Although we have no quarrel with the emergence of new clinical terms, we have identified a problem in that the terms neuropathic, central sensitization, intractable, spontaneous, and persistent are not in the ICD 9 and ICD 10. Be advised that the simple term central pain is labeled central pain syndrome in ICD 9 and ICD 10.

In this age of electronic medical records, computerized billing, and the high costs of pain care, we recommend that practitioners attempt to match their clinical diagnosis with an ICD classification whenever possible. Table 3 lists the ICD 9 and ICD 10 code numbers for the 5 major classes of pain diagnoses. Practitioners who wish to use terms for centralized pain not found in ICD 9 and ICD 10, such as neuropathic, intractable, thalamic, persistent, spontaneous, or sensitization, should attach the words central or centralized to their preferred term. For example, we suggest central neuropathic or central intractable pain.

The reality is that pharmacies, laboratories, imaging centers, hospitals, clinics, and third-party payors all use electronic and computerized records and require an ICD 9 and ICD 10 diagnosis. ICD 9 and ICD 10 codes may even be necessary on prescriptions and laboratory requests.

Fitting Centralization Into ICD

The current ICD 9 classification and codes were adopted in 1975, and ICD 10 was developed in 1995. The latter is to be implemented in October of this year. Although the major pain classifications were adopted almost 3 decades ago, long before our current understanding of centralization, we believe the ICD classification is compatible with the new scientific information on pain centralization.

There is a specific code in the ICD 9 and ICD 10 classifications for central pain syndrome. Although practitioners arbitrarily may believe that there is a clinical difference between central pain and central pain syndrome, the former is not listed in ICD 9 and ICD 10. We believe that a patient given the clinical diagnosis of centralized pain, regardless of initiating cause, should, now, be labeled central pain syndrome or chronic pain syndrome.

It is interesting that in 1975, the drafters of ICD 9 differentiated between chronic pain and chronic pain syndrome. Although we are not informed as to their reasoning in 1975, we believe that the drafters of ICD 9 must have recognized a complicated pain syndrome that had mental and physical aberrations in addition to simple, chronic pain. The drafters of ICD 9 called this condition chronic pain syndrome, which in all probability, and unknown to the drafters of ICD 9 and ICD 10, was centralized pain.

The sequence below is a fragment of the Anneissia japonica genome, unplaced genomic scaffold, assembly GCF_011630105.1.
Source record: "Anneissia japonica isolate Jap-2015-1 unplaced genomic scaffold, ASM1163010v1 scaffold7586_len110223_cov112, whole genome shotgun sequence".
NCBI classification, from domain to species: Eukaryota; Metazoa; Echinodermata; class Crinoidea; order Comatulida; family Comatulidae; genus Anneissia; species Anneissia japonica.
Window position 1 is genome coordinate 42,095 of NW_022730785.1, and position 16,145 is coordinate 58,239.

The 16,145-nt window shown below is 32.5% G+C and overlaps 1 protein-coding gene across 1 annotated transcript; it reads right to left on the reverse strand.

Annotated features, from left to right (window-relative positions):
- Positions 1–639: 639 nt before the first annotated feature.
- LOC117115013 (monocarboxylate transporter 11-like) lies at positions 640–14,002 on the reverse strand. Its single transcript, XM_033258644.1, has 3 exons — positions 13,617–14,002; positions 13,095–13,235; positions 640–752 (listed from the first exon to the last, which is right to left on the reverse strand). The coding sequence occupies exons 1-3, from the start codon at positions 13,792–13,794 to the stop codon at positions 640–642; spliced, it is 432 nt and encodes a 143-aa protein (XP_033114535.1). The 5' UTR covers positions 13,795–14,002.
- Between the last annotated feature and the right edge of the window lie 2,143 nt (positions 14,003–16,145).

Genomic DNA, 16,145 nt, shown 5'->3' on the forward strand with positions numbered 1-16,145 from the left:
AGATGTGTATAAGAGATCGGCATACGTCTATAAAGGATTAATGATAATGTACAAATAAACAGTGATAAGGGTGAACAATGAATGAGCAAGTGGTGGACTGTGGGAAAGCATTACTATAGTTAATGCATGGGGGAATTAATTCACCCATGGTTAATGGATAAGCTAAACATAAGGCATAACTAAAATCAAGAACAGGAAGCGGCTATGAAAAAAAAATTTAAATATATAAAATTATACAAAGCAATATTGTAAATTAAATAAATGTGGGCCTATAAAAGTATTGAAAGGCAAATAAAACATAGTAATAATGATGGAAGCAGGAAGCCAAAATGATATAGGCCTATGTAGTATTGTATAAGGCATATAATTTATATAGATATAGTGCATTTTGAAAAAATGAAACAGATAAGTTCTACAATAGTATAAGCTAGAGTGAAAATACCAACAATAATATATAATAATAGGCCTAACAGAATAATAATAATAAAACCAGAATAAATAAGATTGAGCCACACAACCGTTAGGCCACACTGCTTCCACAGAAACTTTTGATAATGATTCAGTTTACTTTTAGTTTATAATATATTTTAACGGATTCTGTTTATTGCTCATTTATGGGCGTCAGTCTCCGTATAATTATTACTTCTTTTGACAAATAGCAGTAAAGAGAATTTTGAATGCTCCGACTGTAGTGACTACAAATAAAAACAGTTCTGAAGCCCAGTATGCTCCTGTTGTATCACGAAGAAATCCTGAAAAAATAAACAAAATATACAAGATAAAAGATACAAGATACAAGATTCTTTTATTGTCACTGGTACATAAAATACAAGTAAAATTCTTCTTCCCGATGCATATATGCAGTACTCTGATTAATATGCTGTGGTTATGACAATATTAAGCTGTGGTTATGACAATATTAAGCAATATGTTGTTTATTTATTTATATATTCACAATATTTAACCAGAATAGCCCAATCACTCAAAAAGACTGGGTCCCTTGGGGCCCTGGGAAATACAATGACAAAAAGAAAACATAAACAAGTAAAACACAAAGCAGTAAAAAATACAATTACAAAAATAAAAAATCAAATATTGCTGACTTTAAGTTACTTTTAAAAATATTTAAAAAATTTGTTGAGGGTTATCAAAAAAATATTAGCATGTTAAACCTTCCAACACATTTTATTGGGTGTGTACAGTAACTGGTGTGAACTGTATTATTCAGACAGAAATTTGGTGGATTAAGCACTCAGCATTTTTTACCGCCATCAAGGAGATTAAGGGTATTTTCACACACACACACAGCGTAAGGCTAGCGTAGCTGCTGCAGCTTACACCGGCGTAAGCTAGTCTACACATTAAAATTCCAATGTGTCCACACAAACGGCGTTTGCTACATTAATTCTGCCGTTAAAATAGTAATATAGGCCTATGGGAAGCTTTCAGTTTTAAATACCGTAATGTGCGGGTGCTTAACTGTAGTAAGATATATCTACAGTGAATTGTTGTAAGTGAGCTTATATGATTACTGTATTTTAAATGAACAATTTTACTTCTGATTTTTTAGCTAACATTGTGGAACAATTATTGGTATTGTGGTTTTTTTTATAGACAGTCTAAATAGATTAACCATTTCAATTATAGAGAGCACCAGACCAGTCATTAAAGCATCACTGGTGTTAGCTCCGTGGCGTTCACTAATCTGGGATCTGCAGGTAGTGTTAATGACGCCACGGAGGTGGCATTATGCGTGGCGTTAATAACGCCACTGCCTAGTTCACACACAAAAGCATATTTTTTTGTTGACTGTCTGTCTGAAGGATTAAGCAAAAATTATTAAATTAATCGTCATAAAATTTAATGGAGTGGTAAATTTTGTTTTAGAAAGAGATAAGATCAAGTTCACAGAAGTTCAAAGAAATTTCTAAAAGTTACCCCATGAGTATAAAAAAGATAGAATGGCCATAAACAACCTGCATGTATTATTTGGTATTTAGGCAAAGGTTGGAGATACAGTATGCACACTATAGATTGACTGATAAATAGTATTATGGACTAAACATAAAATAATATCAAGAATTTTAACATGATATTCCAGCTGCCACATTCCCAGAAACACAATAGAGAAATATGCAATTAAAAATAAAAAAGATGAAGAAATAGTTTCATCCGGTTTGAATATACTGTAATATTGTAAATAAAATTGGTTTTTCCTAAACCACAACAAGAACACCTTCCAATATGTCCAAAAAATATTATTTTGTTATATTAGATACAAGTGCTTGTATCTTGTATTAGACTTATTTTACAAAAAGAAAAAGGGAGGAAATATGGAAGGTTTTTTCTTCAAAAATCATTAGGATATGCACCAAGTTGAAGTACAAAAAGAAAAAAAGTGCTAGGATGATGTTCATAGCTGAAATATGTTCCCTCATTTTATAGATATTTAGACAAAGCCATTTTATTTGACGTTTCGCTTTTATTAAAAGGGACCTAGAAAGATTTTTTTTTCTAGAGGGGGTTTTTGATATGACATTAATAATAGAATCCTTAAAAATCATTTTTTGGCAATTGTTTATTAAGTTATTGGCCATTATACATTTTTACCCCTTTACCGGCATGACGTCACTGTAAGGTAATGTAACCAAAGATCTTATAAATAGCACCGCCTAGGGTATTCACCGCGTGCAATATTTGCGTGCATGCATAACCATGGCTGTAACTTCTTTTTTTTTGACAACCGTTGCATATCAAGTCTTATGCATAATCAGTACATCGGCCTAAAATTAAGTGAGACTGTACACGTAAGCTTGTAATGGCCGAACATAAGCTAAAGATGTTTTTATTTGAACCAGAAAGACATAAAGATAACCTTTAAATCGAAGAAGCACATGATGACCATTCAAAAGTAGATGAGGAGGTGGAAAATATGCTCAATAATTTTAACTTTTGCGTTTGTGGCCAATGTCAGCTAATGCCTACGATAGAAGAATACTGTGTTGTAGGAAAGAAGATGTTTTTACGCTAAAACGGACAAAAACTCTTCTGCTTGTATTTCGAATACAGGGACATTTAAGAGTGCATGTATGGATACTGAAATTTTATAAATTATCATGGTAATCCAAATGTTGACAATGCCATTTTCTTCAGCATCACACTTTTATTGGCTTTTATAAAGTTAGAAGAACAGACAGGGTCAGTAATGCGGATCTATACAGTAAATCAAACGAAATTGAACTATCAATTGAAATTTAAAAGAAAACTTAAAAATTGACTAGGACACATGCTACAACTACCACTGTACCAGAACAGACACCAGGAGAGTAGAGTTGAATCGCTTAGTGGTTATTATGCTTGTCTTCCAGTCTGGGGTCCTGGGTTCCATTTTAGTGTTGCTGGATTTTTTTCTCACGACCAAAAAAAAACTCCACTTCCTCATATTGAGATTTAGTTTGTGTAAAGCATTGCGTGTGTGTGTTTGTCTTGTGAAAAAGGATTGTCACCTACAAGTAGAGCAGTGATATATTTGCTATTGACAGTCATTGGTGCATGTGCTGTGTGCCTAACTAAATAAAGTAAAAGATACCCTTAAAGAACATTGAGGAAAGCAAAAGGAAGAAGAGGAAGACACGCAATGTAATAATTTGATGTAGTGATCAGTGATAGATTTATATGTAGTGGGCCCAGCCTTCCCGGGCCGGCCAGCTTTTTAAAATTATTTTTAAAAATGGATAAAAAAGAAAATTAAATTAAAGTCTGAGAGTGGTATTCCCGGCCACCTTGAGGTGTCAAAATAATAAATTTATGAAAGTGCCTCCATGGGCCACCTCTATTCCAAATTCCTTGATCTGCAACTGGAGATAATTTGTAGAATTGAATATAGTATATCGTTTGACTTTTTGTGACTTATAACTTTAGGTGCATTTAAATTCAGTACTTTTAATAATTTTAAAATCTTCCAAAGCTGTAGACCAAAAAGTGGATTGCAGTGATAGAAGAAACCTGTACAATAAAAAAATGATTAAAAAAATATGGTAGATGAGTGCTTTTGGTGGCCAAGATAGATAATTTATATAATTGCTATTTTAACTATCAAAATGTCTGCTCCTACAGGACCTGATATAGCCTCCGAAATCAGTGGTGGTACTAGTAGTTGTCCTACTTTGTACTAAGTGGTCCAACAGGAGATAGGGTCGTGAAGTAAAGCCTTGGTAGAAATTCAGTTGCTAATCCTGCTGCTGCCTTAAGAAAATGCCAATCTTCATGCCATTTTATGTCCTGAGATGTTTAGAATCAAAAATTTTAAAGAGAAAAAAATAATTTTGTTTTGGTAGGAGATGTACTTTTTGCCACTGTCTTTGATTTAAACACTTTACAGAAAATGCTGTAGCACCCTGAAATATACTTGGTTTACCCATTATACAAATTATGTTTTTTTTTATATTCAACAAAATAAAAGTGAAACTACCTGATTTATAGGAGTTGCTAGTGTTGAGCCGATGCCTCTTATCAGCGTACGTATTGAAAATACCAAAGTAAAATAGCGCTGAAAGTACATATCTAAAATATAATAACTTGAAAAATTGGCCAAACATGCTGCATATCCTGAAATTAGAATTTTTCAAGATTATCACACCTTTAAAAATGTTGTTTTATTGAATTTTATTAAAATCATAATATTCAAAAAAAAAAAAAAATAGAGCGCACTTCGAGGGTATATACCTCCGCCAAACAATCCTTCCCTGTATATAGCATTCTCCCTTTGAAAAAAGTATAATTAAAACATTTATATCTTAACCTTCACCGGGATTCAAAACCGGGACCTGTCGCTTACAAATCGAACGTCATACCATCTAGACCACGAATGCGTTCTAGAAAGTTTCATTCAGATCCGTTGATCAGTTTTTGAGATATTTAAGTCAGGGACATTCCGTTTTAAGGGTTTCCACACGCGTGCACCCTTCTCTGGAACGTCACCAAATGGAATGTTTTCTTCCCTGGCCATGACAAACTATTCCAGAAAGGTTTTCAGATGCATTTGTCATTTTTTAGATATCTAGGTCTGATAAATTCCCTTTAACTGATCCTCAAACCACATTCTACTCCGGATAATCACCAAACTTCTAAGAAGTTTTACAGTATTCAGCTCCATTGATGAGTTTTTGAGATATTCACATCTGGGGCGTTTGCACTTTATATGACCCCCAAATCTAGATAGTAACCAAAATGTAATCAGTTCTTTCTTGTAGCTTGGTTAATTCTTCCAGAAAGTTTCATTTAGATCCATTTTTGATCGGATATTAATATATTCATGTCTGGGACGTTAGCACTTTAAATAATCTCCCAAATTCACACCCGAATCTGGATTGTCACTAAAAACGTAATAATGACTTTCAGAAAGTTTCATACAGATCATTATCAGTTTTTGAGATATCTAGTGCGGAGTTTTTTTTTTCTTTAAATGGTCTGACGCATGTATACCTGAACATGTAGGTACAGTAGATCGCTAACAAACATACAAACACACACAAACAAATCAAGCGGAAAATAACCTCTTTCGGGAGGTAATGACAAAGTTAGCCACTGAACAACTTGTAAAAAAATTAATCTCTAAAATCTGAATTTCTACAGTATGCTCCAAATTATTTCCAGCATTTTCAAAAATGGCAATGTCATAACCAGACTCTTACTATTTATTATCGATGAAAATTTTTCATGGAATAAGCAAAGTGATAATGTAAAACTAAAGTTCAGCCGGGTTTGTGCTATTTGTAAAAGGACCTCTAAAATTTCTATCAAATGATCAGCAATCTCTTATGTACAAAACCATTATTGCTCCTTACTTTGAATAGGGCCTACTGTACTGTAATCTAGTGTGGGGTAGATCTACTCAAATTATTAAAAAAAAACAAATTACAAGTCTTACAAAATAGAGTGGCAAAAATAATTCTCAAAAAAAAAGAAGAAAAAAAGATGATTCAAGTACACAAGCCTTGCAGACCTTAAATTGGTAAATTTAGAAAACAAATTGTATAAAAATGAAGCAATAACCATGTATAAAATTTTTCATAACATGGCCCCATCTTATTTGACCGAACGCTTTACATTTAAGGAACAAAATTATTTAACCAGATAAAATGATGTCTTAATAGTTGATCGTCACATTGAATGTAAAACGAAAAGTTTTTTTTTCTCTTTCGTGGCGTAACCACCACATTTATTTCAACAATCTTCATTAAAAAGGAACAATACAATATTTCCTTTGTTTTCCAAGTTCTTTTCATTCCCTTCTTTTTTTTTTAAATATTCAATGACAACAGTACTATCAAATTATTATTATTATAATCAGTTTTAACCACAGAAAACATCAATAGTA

Some notes and descriptions attached to this label in ICD 10 documents mention that an indication for the diagnosis of chronic pain syndrome includes psychosocial complications. This task force, therefore, believes that chronic pain syndrome (338.4) and central pain syndrome (338.0) are both appropriate labels for centralized pain.(Table 4).


Centralization of pain is a pathologic state that results from microglial activation, neuroinflammation, metabolic disturbances, tissue destruction, and neuronal sensitization. In addition to constant pain, a number of physiologic abnormalities occur, including sleep interference, fatigue, and depression. There is hyper-stimulation of the hypothalamic-pituitary-adrenal axis and the autonomic-sympathetic nervous systems.

As a result of the many pathologic aberrations caused by pain centralization, the patient may be so physiologically and psychologically impaired that they become reclusive, antisocial, and unable to carry out activities of daily living. Due to the many facets of this process, it is clinically appropriate to refer to this state as central pain syndrome or chronic pain syndrome because these 2 labels are listed as such in the ICD. If other terms not listed in the ICD, such as neuropathic, sensitization, intractable, or persistent, are clinically used as labels, it is recommended that the term central or peripheral be attached to indicate if centralization has occurred.

The recognition and treatment of centralized pain probably is the biggest unmet need in pain management. At this time, the incidence and prevalence of centralized pain is not known precisely, but it undoubtedly ranks as one of the biggest public health problems in America. The aging population may increase the prevalence of centralization.

This consensus task force highly recommends that every chronic pain patient in every clinical setting be evaluated for the presence of pain centralization. The historical hallmarks of centralization are constant pain, sleep interference, and fatigue. The presence of pain centralization should be noted in a patient’s record and its clinical ramifications and prognosis communicated to all concerned parties.

Last updated on: May 10, 2017
Continue Reading:
Glial Cell Activation and Neuroinflammation: How They Cause Centralized Pain